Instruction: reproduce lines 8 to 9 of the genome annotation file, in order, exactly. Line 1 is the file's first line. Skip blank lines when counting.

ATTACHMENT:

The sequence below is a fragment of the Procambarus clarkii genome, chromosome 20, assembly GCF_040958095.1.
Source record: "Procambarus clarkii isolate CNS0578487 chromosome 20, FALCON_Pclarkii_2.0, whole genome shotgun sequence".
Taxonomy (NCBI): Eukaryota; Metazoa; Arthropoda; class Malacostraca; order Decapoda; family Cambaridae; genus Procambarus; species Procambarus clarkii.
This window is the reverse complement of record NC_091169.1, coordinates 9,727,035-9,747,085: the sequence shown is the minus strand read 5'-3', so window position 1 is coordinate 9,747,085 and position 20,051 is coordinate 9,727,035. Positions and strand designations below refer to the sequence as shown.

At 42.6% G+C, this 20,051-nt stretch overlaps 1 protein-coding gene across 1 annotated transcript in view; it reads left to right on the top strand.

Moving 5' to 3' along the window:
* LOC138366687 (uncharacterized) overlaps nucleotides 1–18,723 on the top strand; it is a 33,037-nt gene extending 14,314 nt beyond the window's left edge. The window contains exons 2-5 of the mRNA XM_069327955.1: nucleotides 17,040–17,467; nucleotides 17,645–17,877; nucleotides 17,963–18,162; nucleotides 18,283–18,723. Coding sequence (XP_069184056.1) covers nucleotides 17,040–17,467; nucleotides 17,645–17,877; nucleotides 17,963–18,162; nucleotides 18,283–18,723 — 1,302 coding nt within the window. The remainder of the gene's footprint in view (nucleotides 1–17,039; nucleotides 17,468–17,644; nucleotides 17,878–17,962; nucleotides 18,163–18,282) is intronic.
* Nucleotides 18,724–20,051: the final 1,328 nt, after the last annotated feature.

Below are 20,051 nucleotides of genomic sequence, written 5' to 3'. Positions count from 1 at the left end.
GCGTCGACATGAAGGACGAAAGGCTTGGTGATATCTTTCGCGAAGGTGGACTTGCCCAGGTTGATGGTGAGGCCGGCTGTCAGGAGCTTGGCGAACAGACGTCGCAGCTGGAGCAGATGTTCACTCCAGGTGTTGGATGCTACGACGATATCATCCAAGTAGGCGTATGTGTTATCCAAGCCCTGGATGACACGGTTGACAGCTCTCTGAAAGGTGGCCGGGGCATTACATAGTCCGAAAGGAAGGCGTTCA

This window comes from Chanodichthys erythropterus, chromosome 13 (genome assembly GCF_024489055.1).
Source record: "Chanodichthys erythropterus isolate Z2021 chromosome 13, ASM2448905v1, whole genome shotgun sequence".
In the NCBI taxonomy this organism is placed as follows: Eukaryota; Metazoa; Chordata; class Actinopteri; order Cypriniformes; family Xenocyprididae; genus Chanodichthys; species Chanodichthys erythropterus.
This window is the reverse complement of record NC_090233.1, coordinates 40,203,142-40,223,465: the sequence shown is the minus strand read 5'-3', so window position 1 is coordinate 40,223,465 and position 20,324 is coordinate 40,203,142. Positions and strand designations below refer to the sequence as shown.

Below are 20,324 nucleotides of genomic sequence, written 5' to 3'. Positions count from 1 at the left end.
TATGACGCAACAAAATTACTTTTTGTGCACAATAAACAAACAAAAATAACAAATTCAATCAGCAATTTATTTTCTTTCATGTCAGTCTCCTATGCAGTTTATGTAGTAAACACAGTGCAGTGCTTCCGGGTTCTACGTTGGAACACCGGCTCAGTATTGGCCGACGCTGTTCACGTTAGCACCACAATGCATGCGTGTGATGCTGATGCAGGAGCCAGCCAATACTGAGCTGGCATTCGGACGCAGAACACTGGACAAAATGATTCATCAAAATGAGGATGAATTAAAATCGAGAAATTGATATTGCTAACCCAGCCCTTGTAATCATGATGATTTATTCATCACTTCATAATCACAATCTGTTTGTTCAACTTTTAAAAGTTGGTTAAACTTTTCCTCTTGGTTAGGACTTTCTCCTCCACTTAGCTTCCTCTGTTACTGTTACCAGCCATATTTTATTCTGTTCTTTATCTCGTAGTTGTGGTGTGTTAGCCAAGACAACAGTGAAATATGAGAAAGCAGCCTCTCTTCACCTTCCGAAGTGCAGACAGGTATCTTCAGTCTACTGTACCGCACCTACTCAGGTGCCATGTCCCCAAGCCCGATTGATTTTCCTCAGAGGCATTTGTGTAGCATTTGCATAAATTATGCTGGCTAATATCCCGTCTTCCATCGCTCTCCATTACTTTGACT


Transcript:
* Nucleotides 18,724–20,051: the final 1,328 nt, after the last annotated feature.

Below are 20,051 nucleotides of genomic sequence, written 5' to 3'. Positions count from 1 at the left end.